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Int J Nanomedicine. 2016 May 26;11:2381-95. doi: 10.2147/IJN.S104859. eCollection 2016.

Comprehensive evaluation of carboxylated nanodiamond as a topical drug delivery system.

Author information

1
College of Pharmacy, Dongguk University-Seoul, Gyeonggi, Republic of Korea.
2
School of Chemical Engineering and Material Science, Chung-Ang University, Seoul, Republic of Korea.
3
NanoResource Co. Ltd., Seoul, Republic of Korea.

Abstract

The best strategy in the development of topical drug delivery systems may be to facilitate the permeation of drugs without any harmful effects, while staying on the skin surface and maintaining stability of the system. Nanodiamonds (NDs) play a key role with their excellent physicochemical properties, including high biocompatibility, physical adsorption, reactive oxygen species (ROS) scavenging capability, and photostabilizing activity. Z-average sizes of carboxylated ND (ND-COOH) agglutinate decreased significantly as the pH increased. Fluorescein-conjugated ND was observed only on the stratum corneum, and no sample diffused into the dermal layer even after 48 hours. Moreover, ND-COOH and ND-COOH/eugenol complex did not show significant toxic effects on murine macrophage cells. ND improved in vitro skin permeation >50% acting as a "drug reservoir" to maintain a high drug concentration in the donor chamber, which was supported by quartz crystal microbalance results. Moreover, ND-COOH could adsorb a drug amount equivalent to 80% of its own weight. A photostability study showed that ND-COOH increased the photostability ~47% with regard to rate constant of the eugenol itself. A significant decrease in ROS was observed in the ND-COOH and ND-COOH/eugenol complex compared with the negative control during intracellular ROS assay. Moreover, ROS and cupric reducing antioxidant capacity evaluation showed that ND-COOH had synergistic effects of antioxidation with eugenol. Therefore, ND-COOH could be used as an excellent topical drug delivery system with improved permeability, higher stability, and minimized safety issue.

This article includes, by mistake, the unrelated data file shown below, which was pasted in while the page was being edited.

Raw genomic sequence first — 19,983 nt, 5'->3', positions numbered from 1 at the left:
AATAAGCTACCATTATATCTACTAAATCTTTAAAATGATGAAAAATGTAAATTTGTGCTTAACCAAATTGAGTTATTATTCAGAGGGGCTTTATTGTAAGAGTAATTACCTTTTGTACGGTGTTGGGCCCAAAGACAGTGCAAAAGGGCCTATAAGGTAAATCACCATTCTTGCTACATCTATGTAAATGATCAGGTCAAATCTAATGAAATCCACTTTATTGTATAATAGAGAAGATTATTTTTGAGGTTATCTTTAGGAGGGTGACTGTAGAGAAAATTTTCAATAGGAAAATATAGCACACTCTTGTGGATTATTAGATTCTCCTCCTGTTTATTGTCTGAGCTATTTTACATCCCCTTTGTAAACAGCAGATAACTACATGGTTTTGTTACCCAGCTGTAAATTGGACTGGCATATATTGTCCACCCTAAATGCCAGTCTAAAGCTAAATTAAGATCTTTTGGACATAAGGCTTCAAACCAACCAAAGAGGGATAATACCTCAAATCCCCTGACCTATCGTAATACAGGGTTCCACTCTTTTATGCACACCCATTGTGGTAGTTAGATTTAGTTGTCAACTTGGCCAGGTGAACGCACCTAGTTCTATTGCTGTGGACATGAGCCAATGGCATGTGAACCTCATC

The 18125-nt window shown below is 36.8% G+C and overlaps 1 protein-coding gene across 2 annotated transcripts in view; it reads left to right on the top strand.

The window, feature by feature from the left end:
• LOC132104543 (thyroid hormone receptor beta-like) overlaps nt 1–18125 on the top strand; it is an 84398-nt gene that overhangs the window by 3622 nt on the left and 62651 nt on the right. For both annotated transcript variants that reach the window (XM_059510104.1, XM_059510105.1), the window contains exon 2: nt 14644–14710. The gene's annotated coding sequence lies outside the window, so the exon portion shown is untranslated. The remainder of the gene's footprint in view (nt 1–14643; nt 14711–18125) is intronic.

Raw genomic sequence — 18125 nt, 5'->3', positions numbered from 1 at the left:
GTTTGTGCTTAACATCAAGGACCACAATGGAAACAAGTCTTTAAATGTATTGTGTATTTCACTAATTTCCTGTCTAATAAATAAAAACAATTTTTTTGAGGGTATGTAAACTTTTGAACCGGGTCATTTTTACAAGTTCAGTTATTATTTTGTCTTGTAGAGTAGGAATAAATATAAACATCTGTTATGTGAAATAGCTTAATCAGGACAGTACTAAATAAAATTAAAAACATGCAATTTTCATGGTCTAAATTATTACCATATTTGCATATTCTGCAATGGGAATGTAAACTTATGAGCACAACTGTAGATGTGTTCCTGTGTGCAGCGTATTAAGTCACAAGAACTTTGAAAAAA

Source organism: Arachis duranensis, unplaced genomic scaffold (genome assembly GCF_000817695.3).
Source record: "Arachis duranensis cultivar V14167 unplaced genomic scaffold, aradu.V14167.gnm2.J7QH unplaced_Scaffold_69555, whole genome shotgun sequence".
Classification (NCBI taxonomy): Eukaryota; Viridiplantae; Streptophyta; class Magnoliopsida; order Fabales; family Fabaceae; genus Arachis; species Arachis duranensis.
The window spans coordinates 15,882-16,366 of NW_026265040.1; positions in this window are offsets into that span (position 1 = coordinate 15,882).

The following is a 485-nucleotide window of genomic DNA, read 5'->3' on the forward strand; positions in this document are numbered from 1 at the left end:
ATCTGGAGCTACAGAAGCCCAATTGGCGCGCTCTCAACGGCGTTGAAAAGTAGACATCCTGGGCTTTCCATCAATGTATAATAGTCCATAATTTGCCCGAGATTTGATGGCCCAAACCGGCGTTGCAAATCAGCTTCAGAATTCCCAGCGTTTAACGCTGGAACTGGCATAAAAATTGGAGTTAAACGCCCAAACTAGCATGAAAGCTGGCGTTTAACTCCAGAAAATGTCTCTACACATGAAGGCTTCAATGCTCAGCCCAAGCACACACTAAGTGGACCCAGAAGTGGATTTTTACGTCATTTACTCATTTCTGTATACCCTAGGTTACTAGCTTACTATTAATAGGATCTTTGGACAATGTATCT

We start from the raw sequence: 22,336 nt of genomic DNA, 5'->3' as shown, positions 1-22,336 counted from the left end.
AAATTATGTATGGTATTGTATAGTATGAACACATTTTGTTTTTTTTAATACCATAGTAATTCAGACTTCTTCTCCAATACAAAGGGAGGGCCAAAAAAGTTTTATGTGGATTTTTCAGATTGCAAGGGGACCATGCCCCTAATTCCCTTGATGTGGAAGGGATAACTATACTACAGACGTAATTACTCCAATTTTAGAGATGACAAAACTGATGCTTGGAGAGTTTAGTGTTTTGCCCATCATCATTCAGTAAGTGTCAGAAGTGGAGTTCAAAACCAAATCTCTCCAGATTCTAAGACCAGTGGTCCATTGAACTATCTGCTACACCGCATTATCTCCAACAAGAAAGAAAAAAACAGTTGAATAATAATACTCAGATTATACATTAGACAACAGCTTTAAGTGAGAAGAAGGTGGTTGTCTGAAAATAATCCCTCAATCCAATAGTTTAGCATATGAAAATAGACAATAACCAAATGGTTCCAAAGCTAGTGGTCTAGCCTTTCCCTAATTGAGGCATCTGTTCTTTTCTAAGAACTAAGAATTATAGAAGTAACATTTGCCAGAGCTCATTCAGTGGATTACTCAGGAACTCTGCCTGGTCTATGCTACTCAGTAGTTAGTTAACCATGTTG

KEYWORDS:

anti-oxidation; drug delivery; nanodiamond; photostability; skin permeation

PMID:
27307736
PMCID:
PMC4887070
DOI:
10.2147/IJN.S104859
[Indexed for MEDLINE]
Free PMC Article

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